Data breach affects Washington pot applicants: The personal information of an unknown number of marijuana license applicants was accidentally released in May after the Washington State Liquor and Cannabis Board responded to a public records request. The data sent to activist John Novak, founder of 420Leaks.com, might have included Social Security numbers, financial information, driver's license numbers, tax information and attorney-client privileged information, according to TheCannabist.co.
Marijuana-related claims proven, disputed, disproven in recent studies
As the marijuana industry grows, so too do the number of studies being conducted about its effects on users, including dental health, DNA, and teen usage rates and related behavioral problems. The research is always evolving, so take these results with a grain of salt.
Country singer Willie Nelson gets help from a local processor
One Washington processor is getting a country kick after partnering with country music legend and legalization advocate Willie Nelson on his new company, Willie's Reserve. The company is working with growers and processors in Colorado and Washington, including Spokane's Growing Like a Weed, an I-502 producer/processor located in the Mountain Dome Winery building, to grow product it can then package under the Willie's Reserve name.
Marijuana-related apps educate, evaluate and entertain
I n recent years, apps have worked their way into nearly every aspect of our lives. From listening to music and getting around to working out and dating, (say it with me now) there's an app for that.
State's grow canopy meets medical and recreational marijuana demand, new study finds
Anyone worried about the impending alignment of the medical marijuana market with the recreational market can breathe a little easier, as a recent study from the University of Washington finds that the state's current marijuana grow canopy is more than big enough to meet both medical and recreational demand. The UW-based Cannabis Law and Policy Project found that Washington needs between 1.7 million and 2 million square feet to satisfy the medical marijuana market, and that the state's currently approved grow canopy, or square footage, of 12.3 million square feet will cover Washington's medical and recreational markets.
Subscription boxes bring marijuana and hemp accessories to consumers' doors
Interested in food, wine, beauty products, arts and crafts, vinyl or socks? There's a subscription box for you.
Sober comedians get high, then perform again
It's all fun and games until a comedian gets high. Then it gets interesting.
Companies are creating products for a growing group of consumers: women
As the social stigma behind cannabis lessens as more states legalize — or begin the process of legalizing — marijuana, more and more female consumers are making themselves known on both sides of the sales counter. Leafly.com reports that they've seen a 35 percent increase in female visitors in the past two years, and groups like Women Grow, which has nearly 40 chapters across North America, including one in Seattle, have formed to educate and empower women in the cannabis industry.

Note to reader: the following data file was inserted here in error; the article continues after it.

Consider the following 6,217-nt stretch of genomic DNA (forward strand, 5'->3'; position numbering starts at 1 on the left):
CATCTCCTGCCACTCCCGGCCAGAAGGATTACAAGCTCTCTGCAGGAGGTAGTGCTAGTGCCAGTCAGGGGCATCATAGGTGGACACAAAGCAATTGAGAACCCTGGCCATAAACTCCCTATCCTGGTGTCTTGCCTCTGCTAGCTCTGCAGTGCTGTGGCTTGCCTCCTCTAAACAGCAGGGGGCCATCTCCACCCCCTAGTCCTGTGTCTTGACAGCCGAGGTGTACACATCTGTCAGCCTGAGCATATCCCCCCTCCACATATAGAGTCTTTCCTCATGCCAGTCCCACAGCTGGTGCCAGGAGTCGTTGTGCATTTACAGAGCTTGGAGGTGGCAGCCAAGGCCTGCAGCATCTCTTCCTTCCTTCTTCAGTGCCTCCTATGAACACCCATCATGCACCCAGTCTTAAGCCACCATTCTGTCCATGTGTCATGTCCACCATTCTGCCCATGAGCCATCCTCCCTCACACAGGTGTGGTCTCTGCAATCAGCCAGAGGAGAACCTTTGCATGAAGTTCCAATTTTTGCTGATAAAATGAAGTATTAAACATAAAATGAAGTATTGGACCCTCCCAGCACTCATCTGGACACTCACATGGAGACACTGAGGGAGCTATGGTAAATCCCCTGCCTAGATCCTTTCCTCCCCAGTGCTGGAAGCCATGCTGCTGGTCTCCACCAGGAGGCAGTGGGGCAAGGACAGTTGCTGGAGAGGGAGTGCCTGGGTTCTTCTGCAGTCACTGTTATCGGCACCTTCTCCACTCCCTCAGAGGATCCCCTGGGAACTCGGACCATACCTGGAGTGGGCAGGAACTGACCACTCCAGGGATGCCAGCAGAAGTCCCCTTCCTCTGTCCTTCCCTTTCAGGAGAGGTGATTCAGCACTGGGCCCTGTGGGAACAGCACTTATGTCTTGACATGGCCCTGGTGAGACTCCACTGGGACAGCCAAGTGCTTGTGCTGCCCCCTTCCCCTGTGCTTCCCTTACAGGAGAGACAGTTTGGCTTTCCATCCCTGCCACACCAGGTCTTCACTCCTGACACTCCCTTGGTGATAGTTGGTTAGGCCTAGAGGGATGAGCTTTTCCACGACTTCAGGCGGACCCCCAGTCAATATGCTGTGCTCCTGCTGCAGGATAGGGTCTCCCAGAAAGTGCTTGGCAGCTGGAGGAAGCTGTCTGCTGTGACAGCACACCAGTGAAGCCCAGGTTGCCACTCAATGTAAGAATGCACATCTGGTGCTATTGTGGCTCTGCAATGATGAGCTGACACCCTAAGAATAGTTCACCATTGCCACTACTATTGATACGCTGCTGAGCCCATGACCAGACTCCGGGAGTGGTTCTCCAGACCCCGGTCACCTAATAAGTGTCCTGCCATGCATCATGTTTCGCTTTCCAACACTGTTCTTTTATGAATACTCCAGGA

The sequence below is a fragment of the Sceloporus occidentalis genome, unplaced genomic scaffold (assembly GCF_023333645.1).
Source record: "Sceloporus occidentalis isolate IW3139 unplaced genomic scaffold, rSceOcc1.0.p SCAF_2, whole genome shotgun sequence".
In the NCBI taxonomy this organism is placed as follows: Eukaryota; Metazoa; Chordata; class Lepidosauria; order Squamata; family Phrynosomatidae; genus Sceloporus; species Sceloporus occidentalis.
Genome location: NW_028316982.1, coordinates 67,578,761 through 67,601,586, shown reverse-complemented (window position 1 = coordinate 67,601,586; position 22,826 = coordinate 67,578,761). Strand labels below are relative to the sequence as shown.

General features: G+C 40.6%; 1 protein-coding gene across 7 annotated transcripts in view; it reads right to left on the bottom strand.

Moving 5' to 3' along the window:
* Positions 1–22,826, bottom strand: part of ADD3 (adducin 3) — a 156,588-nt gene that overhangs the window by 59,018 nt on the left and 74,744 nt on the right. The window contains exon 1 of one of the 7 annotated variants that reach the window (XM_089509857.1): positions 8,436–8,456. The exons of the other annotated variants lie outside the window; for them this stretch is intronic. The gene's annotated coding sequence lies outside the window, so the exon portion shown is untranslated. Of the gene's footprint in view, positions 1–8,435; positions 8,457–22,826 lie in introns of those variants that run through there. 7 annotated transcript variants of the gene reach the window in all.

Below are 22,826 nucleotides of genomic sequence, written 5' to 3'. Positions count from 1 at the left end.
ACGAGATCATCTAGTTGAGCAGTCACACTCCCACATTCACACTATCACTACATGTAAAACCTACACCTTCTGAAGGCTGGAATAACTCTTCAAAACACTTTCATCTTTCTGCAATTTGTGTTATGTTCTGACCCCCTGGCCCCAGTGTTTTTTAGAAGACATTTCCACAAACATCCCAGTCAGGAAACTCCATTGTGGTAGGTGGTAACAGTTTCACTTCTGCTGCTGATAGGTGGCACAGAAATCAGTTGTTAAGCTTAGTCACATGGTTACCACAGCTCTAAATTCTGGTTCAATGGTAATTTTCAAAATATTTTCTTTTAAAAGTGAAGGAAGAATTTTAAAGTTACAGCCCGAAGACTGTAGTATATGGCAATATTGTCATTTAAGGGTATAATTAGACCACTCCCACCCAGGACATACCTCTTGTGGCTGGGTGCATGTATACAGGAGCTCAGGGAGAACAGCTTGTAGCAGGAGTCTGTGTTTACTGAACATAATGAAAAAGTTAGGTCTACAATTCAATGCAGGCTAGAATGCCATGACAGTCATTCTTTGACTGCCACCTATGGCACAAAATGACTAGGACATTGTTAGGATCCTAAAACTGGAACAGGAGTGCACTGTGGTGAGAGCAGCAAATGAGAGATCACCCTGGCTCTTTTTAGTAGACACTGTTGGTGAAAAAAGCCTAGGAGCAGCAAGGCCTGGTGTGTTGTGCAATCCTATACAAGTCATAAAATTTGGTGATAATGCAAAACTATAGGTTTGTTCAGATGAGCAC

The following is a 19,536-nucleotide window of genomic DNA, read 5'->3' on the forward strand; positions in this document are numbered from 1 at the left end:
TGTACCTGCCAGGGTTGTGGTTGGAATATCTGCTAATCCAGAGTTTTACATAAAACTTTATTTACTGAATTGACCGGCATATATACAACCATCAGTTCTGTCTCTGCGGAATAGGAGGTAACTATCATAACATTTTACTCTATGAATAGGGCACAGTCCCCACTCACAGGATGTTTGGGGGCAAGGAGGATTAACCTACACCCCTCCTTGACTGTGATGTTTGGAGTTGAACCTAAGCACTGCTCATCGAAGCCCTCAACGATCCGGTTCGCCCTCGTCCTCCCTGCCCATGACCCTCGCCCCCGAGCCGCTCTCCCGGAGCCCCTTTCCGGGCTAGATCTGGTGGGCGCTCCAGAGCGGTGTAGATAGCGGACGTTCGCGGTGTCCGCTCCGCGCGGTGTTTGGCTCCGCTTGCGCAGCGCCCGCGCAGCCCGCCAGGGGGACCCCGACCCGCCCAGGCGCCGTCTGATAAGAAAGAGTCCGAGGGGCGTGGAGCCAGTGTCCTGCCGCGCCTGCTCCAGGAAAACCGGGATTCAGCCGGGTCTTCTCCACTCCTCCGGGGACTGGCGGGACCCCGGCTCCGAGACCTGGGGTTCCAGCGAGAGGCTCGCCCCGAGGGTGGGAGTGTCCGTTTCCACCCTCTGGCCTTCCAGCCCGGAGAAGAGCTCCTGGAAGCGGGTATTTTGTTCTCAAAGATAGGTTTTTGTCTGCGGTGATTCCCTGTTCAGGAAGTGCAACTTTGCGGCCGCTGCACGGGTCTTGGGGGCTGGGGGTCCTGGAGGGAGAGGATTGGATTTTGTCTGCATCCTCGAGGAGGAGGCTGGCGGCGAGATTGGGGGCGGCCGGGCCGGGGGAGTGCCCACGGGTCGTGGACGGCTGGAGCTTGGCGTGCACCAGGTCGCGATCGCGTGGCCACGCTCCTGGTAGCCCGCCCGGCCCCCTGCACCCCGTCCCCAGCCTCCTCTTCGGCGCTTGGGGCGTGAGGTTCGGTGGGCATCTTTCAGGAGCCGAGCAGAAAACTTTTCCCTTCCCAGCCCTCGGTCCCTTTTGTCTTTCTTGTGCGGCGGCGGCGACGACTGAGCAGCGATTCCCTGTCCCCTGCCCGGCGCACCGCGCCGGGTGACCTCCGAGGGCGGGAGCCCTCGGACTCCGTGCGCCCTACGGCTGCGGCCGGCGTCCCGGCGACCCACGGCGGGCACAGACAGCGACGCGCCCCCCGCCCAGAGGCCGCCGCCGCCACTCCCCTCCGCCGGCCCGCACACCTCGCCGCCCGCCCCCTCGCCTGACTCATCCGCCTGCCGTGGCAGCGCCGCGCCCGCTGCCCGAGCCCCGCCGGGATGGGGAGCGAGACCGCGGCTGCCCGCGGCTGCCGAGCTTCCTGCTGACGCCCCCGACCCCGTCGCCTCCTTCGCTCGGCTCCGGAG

The Department of Health's new marijuana prevention campaign reaches out to teens
The Washington State Department of Health recently launched "Listen2YourSelfie," a marijuana prevention campaign targeted at 12-to-17-year-olds with the tagline "Remember what's important and forget marijuana." "We're committed to keeping all of our young people safe and healthy," Secretary of Health John Wiesman said in a press release.
Local medical pot dispensaries say Seattle businesses are taking their retail licenses
It won't be a happy 4/20 for the owners of two local medical marijuana dispensaries, who say that a loophole has allowed businesses from Seattle to receive licenses meant for Spokane dispensaries, forcing their businesses to shut down come July 1, the date the recreational and medical marijuana industries merge. Victoria Robinson, owner of the Peaceful Choice, and Kathy DePriest, owner of Evergreen Premier Medical, are frustrated by what they see as Seattle business owners trying to force them out of their zoning.
Local shops offer big 4/20 deals
For the thrifty smoker, 4/20 is like Black Friday: a day to score big while keeping wallets happy. Here's a roundup of sales from local dispensaries:
Some medical marijuana patients are peeved because of an invasive section on a state form
The state's medical marijuana authorization form — more specifically, one section on that form — is reaching into TMI territory for some users. The section in question, titled "Attestation of Healthcare Practitioner," states in part, "I am licensed in the state of Washington and have diagnosed the above named patient as having the following terminal or debilitating medical condition..."
Liquor and Cannabis board revises rules again following public input
Following comments from the public last fall, the Washington State Liquor and Cannabis Board has once again revised proposed rules before the medical and recreational marijuana markets align in July. This batch of revised rules, which follow revisions the board made in January, removes a few requirements and adds more specific language to a handful of proposed rules.